This Friday, Oakville Galleries
is pleased to present the opening of two new exhibitions. Micah Lexier’s Two Parents and Three Children, on view at Oakville Galleries in Gairloch Gardens, presents the artist’s conceptual portraits of his family in a range of media, including sculpture, metalworks and works on paper. hunter/gatherer, an exhibition of photographs by Toronto-based artist Vid Ingelevics on view at Oakville Galleries at Centennial Square, features the artist’s meditation on familiar Canadian structures: woodpiles and hunting platforms. Both exhibitions will run from June 20 to September 6, 2009.
Members of the public are invited to an opening reception on Friday June 19 at 7:30 pm at Centennial Square. A reception will follow from 8:30 to 10 pm in Gairloch Gardens. Both artists will be in attendance.
Micah Lexier: Two Parents and Three Children
While the search for identity has always been paramount to Lexier's practice, his work has never fit easily into the genre of traditional portraiture. Unlike most portraiture, Lexier does not rely on the appearance of the sitter, but rather a refined sense of materials that are everyday and familiar. Two Parents and Three Children focuses on the artist's portraits of his immediate family. Seen within the context of Gairloch estate, this exhibition allows the artist to explore more fully a familial discourse. Curated by Marnie Fleming.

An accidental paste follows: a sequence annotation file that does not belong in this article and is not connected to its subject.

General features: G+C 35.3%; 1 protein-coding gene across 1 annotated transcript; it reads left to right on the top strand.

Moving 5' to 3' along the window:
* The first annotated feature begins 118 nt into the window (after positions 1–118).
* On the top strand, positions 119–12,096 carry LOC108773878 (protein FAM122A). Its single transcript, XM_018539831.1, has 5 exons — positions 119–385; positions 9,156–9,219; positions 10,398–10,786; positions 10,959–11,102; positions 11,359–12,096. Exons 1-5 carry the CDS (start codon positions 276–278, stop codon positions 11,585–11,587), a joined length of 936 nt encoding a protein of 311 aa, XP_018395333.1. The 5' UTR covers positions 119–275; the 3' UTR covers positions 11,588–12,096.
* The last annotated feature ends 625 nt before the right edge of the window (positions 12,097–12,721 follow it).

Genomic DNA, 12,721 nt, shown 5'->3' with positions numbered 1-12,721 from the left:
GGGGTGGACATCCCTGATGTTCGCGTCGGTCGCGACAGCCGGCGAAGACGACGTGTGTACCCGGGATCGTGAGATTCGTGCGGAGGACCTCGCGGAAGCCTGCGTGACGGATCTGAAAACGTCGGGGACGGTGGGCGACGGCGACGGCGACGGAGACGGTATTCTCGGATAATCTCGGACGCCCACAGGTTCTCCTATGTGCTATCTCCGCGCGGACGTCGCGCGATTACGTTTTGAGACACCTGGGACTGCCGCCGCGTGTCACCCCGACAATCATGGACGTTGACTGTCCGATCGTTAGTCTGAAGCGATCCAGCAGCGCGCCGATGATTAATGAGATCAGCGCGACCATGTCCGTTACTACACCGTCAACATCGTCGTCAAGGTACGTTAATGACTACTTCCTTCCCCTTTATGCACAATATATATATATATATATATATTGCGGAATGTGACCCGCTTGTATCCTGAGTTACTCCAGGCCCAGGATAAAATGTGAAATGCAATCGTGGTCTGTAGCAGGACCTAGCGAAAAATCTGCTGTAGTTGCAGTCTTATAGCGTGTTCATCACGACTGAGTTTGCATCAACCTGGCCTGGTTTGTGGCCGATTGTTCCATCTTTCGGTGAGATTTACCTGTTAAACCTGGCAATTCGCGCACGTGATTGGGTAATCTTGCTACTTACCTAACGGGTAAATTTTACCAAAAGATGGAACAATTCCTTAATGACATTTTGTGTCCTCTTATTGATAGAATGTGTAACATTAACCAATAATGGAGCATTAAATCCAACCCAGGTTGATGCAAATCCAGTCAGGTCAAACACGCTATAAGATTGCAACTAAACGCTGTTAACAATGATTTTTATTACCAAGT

Vid Ingelevics: hunter/gatherer
hunter/gatherer brings together photographs from two of Vid Ingelevics's most recent bodies of work: one of hunting platforms scattered in the countryside, the second of woodpiles. Capturing structures that seem to exist outside of any recorded history, his large-format photographs draw into tension the paradox of documenting without historicizing, of recording sites of collective memory without disturbing them. Curated by Joan Stebbins. Circulated by the Southern Alberta Art Gallery and the Tom Thomson Art Gallery.
Also on exhibit:
Alex Metcalf: Tree Listening Installation (until 1 November 2009 in Gairloch Gardens)
Alex Metcalf's Tree Listening Installation links science and art to provide a fascinating new way of understanding trees. A sensor and amplifying device designed by the artist provides access to a tree's 'voice', allowing visitors to hear the subtle soundscapes created by a tree's internal workings. In so doing, Metcalf not only invites consideration of the visual pleasure of trees, but also opens up larger questions about our ability to take cues from the environment. Curated by Marnie Fleming.